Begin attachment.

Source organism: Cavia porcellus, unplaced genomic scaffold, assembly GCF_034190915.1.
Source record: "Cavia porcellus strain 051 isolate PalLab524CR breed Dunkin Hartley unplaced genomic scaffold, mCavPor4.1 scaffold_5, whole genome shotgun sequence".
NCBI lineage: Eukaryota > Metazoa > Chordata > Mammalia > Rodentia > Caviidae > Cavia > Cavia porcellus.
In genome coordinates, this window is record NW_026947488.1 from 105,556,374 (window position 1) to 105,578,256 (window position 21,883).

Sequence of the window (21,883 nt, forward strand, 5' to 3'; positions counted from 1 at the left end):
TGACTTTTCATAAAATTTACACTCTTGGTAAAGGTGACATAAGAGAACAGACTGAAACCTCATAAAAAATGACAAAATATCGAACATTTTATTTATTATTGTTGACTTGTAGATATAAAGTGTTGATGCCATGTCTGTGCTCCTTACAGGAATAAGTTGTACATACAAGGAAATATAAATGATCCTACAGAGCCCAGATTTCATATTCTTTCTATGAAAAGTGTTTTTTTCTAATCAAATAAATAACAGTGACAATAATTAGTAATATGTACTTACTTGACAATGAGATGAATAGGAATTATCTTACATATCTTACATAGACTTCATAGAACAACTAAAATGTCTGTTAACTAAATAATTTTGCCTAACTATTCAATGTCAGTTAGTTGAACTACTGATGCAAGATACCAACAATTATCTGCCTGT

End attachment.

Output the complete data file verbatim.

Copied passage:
Source organism: Cavia porcellus, unplaced genomic scaffold, assembly GCF_034190915.1.
Source record: "Cavia porcellus strain 051 isolate PalLab524CR breed Dunkin Hartley unplaced genomic scaffold, mCavPor4.1 scaffold_5, whole genome shotgun sequence".
NCBI lineage: Eukaryota > Metazoa > Chordata > Mammalia > Rodentia > Caviidae > Cavia > Cavia porcellus.
In genome coordinates, this window is record NW_026947488.1 from 105,556,374 (window position 1) to 105,578,256 (window position 21,883).

Sequence of the window (21,883 nt, forward strand, 5' to 3'; positions counted from 1 at the left end):
TGACTTTTCATAAAATTTACACTCTTGGTAAAGGTGACATAAGAGAACAGACTGAAACCTCATAAAAAATGACAAAATATCGAACATTTTATTTATTATTGTTGACTTGTAGATATAAAGTGTTGATGCCATGTCTGTGCTCCTTACAGGAATAAGTTGTACATACAAGGAAATATAAATGATCCTACAGAGCCCAGATTTCATATTCTTTCTATGAAAAGTGTTTTTTTCTAATCAAATAAATAACAGTGACAATAATTAGTAATATGTACTTACTTGACAATGAGATGAATAGGAATTATCTTACATATCTTACATAGACTTCATAGAACAACTAAAATGTCTGTTAACTAAATAATTTTGCCTAACTATTCAATGTCAGTTAGTTGAACTACTGATGCAAGATACCAACAATTATCTGCCTGT